Xylitol and Dogs: The Deadly Combination You Need to Know About - Dog-Eh!

Xylitol and Dogs: The Deadly Combination You Need to Know About

Have you heard of xylitol and the dangers it can pose to dogs?

Xylitol (also known as Birch Sugar) is an artificial sweetener used in a variety of products such as sugar-free chewing gum, toothpaste, mouthwash, vitamin supplements, some peanut butter products and other low sugar or sugar-free products. It's a common sugar substitute that can be toxic to dogs, even in small amounts.

How can xylitol be deadly to dogs?

When a dog ingests xylitol it can cause hypoglycemia (lower than normal blood sugar levels). Their pancreas confuses it with real sugar, releasing more insulin, the insulin removes the real sugar which leads to plummeting blood sugar levels.

Your dog could also suffer from liver failure but the reasons that xylitol can cause this aren't as well known.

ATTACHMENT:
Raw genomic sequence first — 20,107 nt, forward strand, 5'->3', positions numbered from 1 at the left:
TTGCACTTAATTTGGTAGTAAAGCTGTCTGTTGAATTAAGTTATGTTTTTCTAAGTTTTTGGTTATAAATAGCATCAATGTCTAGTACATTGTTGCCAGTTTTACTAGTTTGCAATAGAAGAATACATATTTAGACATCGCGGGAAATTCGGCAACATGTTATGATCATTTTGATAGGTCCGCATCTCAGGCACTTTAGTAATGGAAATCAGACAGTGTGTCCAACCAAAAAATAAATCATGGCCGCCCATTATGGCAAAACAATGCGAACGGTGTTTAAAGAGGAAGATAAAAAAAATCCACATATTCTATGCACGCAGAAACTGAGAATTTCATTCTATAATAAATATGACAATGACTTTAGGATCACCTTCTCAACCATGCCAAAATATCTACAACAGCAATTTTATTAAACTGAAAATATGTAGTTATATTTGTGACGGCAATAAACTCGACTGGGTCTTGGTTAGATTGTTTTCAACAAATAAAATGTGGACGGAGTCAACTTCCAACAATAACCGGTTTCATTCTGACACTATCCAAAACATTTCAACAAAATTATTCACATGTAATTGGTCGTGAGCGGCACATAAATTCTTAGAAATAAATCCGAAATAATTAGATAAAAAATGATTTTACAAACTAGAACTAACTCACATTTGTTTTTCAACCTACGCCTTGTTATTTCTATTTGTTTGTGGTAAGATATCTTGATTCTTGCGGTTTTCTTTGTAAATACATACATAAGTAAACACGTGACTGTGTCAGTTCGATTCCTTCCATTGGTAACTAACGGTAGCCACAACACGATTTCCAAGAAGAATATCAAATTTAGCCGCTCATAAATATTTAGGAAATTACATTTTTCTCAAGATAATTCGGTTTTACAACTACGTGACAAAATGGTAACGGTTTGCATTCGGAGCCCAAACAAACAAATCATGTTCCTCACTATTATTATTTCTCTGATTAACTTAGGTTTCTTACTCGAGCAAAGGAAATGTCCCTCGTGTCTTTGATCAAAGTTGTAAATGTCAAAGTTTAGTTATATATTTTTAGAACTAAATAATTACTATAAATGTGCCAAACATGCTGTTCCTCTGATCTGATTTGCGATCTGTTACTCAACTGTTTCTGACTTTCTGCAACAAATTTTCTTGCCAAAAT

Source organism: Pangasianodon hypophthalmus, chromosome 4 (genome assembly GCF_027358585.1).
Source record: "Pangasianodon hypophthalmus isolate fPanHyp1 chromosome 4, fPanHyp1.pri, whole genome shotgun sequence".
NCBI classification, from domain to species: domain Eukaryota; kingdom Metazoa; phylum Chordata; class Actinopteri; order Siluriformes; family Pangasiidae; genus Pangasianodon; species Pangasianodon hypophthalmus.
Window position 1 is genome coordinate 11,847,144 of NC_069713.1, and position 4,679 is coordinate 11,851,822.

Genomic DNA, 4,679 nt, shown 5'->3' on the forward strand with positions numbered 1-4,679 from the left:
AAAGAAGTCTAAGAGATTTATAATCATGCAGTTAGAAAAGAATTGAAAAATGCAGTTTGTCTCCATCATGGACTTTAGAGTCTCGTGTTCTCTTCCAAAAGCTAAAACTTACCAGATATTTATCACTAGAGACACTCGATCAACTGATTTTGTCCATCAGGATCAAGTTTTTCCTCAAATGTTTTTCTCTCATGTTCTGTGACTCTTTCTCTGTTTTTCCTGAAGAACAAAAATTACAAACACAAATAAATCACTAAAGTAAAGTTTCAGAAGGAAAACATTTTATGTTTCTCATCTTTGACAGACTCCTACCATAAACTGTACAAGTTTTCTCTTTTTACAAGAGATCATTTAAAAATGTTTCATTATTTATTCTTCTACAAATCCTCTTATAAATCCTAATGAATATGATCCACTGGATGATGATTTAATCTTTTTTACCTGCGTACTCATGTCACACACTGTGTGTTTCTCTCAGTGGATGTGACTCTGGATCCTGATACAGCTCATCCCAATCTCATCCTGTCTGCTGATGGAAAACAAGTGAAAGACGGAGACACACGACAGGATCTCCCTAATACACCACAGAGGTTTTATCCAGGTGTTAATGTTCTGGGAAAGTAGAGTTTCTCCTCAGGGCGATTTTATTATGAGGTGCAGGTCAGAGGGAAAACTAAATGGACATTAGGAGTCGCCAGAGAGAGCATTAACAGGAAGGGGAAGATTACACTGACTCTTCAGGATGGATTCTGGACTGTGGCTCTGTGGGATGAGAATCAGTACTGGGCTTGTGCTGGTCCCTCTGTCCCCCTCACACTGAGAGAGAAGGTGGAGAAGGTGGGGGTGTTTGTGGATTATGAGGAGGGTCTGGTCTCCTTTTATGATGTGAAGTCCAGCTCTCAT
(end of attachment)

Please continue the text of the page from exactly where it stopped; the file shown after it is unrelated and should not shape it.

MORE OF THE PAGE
What can you do?

As with most things, prevention is the best and easiest solution. It's so important to read the ingredients of the food you give to your dog before buying it and double-check before giving it to them.

Peanut butter is a common Kong and Toppl filler and something many people have the best intentions giving their dog but could be deadly if it contains xylitol.

If you or anyone else in your home enjoys gum remember a common sugar-free substitute for gum brands is xylitol (also known as BIrch Sugar). So keep those packages away from your dog and be responsible when disposing of your used chewing gum and make sure your dog can't access it.

As always if your dog isn't acting normal, especially if you suspect they've ingested xylitol, it's important to get them to a vet to be assessed and treated as soon as possible. Getting your dog to the vet for treatment ASAP after xylitol ingestion is important as it's absorbed into the bloodstream rapidly. Bring the product packing with you (if possible) and don't delay going to get as delaying treatment can cause irreversible damage, complications, or even increase the chances of the xylitol poisoning becoming fatal.

Xylitol and Dogs The Deadly Combination You Need to Know About

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